Upon graduating we could do worse than take as our sentiment that which is expressed in our University Anthem: Gaudeamus igitur: Joyous, therefore, let us be. We will look back with fondness, I hope, on these years past: for most of us, our memories will be of lazy afternoons in the Great Court, struggle and debate in tutorials, good times, perhaps, in the Red Room and late nights in mid-June and late October. But here we are now, at a turning point. And so we reflect.
There is an inscription on the Forgan Smith Building above the main entrance as one walks up from University Drive that says 'Great is Truth, and Mighty Above All Things.' Above all things - even our freedom! A wise man once said 'only the boxer who knows the truth about fighting is free to stay on his feet. Only the man who knows the truths of engineering is free to build a bridge that will stand.'
There was a funny story once related to me by a friend - I think he was in Civil Engineering. Apparently the class had not performed very well in the mid-semester test, and the professor was not impressed. Next lecture, he was taking the opportunity to express his displeasure to the class, and someone sitting up the back had the impudence to ask a question. 'What about part marks?' he is reported to have inquired. 'Part marks!' roared the professor. 'You don't get part marks if the building falls down slowly!' Only the man who knows the truths of engineering is free to build a bridge that will stand. And we might add Vivant professores - flourish our professors.
There is one other story to offer on this occasion. G.K. Chesterton wrote in 1908 about the 'man of science'. He said that 'When a man splits a grain of sand and the universe is turned upside down in consequence, it is difficult to realise that to the man who did it, the splitting of the grain is the great affair, and the capsizing of the cosmos quite a small one.'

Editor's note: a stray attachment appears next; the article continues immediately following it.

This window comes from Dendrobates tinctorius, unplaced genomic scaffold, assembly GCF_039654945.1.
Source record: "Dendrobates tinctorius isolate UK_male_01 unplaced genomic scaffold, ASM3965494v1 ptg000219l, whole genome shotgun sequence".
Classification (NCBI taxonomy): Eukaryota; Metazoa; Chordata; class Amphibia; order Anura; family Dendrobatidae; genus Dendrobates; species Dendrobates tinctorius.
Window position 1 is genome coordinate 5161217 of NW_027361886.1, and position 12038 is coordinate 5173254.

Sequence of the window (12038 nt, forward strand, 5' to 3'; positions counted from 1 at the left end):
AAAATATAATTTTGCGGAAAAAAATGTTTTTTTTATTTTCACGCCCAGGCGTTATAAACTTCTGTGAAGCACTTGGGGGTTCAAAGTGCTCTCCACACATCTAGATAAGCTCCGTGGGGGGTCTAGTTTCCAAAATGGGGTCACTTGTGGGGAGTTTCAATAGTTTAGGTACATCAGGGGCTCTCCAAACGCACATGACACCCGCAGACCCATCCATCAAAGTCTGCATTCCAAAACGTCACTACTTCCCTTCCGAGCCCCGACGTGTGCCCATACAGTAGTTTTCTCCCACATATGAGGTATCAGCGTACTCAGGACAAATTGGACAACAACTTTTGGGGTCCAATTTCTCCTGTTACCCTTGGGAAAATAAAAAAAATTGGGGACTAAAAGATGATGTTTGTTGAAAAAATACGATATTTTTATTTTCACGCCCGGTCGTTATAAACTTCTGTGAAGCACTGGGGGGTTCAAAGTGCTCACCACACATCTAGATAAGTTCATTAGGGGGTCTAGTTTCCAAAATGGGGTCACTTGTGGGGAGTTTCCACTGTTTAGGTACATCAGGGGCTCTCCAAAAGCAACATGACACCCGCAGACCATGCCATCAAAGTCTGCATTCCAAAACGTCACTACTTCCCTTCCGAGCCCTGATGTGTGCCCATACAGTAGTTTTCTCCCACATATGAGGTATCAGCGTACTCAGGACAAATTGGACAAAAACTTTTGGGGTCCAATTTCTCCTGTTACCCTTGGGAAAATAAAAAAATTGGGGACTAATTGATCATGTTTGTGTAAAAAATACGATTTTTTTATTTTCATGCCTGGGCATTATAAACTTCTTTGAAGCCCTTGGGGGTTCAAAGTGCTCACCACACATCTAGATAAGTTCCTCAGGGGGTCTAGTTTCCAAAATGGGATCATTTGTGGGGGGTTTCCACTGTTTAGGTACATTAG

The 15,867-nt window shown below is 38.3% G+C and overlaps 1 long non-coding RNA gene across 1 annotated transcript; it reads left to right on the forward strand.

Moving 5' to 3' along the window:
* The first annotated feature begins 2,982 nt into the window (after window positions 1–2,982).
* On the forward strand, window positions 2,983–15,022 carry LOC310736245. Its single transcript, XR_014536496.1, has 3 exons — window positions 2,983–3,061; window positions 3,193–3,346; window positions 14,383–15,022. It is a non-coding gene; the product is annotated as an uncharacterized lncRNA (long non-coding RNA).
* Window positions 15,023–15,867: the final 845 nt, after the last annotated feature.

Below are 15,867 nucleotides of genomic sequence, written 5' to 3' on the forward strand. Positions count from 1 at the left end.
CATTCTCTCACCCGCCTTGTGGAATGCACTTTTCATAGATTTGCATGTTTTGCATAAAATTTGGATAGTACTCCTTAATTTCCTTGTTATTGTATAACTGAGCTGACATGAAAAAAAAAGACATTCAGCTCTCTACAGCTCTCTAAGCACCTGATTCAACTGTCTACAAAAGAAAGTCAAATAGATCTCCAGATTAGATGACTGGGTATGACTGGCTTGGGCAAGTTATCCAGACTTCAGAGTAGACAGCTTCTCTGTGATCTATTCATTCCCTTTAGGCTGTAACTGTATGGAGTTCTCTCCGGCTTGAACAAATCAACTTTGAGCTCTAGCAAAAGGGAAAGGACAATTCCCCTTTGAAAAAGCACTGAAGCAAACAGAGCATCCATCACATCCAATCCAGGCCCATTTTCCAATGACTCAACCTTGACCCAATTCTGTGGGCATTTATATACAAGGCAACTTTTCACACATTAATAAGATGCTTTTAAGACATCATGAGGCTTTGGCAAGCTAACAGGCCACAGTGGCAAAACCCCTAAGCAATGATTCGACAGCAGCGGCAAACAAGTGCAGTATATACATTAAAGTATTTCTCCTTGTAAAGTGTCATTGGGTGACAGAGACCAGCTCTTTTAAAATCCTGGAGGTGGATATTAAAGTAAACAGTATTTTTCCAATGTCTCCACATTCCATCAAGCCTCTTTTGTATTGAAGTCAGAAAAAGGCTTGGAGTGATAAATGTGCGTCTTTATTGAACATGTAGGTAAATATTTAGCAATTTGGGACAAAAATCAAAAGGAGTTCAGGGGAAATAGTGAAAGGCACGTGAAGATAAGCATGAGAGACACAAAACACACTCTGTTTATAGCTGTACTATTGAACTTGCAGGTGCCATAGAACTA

Speaking of the 'almost eerie innocence' of these sorts of minds, he says, 'If they had brought the heavens down like a house of cards their plea was not even that they had done it on principle; their quite unanswerable plea was that they had done it by accident.'
Now, most of us are involved not in pure science, but in applied science - engineering, architecture, dentistry, physiotherapy - so we cannot make the same invincible excuse. The point is this: we have been trained here to do a good job, to solve problems, and to solve them well. Very good. But to paraphrase from an educator at the University of Colorado, 'Doing the thing right is not the same as doing the right thing'.
This is not a mere piety. He whom we should call the most famous scientist of last century, who laid the theoretical foundation for the development of the atomic bomb, who wrote a letter to the President of the United States recommending its development, but who later bitterly regretted this act, whom we remember better for his theories of special and general relativity and his explanation of the photoelectric effect - I mean, Albert Einstein - would be among the first in line, were he alive today, to impress this fact upon us: doing the thing right is necessary, but doing the right thing is paramount.
Many of us will begin or now resume professional life, and we have to remember that our work will take place in a larger context than that of the university classroom, a context from which ethics cannot be divorced.
Finally, at this momentous juncture we should salute our friends and family. Without their action in our lives, we would not be proudly standing here today. They should have our profound gratitude. Flourish our successors: Semper sint in flore.
Formerly of the ACSA and Newman Society (University of Queensland) executive committees, Michael Gleeson recently graduated from the University of Queensland where he gave the Valedictory Address at the ceremony for Faculty of Engineering, Architecture and Information Technology and the Faculty of Health. He is now a young professional engineer in Brisbane.